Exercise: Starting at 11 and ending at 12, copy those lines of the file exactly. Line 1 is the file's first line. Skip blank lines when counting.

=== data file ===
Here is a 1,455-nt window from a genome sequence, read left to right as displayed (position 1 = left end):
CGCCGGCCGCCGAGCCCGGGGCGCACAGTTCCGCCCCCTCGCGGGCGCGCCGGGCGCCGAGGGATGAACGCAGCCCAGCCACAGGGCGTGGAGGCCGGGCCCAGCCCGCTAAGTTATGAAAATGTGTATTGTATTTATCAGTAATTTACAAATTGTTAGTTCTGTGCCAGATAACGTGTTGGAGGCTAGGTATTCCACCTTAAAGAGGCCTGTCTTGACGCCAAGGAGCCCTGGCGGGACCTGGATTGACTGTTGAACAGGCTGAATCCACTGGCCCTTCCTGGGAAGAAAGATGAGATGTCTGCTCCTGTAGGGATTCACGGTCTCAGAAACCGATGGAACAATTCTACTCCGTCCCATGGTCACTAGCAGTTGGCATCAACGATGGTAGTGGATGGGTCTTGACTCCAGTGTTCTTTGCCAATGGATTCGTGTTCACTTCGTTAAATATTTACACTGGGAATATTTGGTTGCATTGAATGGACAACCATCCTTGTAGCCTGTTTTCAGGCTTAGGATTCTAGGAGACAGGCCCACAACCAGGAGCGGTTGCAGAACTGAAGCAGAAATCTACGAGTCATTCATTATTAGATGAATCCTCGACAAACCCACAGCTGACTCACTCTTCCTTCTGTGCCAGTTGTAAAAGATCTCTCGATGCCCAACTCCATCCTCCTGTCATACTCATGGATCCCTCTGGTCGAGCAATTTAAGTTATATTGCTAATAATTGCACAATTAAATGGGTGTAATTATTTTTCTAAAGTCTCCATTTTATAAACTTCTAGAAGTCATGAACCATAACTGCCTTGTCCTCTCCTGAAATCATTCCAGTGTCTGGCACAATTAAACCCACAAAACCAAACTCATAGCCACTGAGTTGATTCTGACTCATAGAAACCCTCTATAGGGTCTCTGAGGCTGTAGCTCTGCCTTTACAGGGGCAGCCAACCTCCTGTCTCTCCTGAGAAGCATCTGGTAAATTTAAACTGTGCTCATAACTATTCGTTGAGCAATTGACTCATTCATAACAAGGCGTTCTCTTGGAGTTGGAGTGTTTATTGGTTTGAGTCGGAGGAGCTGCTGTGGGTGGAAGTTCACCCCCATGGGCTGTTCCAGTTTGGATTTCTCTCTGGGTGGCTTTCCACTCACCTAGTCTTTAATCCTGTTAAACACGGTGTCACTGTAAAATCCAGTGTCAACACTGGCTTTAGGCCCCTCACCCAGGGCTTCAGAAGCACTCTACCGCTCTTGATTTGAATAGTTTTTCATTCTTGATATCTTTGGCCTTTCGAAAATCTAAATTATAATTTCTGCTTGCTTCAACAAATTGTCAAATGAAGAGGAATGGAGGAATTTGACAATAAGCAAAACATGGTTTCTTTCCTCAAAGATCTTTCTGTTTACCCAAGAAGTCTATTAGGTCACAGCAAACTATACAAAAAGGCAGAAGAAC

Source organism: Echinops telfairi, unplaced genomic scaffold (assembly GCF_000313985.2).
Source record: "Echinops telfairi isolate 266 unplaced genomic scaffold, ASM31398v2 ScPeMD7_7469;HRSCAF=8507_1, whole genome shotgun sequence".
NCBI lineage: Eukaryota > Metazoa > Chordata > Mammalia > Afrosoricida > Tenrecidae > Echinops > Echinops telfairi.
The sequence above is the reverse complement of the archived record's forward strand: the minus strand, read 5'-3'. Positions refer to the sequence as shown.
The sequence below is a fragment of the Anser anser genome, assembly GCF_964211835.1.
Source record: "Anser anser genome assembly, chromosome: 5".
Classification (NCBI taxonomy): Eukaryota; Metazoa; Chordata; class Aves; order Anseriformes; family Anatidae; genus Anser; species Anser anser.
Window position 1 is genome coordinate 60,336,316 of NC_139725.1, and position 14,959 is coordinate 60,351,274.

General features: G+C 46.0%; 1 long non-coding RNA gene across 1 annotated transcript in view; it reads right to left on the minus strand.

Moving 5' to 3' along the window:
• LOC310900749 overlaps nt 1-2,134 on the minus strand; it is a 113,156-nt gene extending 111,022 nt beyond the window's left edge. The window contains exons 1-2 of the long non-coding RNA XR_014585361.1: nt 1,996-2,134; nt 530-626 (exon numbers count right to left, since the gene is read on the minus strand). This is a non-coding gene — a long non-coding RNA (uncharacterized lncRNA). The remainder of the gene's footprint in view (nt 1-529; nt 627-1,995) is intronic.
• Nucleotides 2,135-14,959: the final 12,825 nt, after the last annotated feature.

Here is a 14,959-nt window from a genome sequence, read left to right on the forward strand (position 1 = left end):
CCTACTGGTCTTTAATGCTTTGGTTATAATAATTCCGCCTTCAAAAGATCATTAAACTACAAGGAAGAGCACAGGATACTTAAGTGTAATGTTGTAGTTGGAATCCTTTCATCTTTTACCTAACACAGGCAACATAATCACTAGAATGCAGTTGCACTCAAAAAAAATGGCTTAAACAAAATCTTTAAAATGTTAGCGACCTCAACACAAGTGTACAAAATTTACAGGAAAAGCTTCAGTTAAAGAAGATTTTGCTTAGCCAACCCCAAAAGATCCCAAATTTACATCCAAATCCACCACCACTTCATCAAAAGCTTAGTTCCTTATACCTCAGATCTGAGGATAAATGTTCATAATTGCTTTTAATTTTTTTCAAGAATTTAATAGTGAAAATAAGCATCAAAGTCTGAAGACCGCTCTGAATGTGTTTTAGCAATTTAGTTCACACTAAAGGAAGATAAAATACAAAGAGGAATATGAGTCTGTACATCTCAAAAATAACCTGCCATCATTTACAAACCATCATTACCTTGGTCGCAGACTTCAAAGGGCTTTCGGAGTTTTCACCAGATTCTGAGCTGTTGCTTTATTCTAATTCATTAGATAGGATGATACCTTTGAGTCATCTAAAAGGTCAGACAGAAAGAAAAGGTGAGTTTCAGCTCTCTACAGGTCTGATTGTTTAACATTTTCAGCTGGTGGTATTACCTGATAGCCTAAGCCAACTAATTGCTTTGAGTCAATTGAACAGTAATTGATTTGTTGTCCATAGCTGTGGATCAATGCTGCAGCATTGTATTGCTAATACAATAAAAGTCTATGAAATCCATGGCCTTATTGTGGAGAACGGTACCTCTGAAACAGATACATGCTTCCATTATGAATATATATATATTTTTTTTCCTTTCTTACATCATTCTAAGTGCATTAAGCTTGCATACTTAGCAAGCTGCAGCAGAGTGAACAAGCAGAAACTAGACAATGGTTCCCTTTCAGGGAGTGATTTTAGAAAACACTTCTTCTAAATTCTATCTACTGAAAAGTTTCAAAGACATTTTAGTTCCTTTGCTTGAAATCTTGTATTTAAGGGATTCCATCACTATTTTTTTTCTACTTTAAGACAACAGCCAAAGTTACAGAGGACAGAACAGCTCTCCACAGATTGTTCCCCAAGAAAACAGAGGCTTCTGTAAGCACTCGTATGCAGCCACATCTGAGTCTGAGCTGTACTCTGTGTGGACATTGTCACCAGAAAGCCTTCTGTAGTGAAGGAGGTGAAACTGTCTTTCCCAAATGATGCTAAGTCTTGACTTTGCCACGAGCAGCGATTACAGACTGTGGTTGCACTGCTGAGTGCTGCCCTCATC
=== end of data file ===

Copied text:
General features: G+C 46.0%; 1 long non-coding RNA gene across 1 annotated transcript in view; it reads right to left on the minus strand.

Moving 5' to 3' along the window: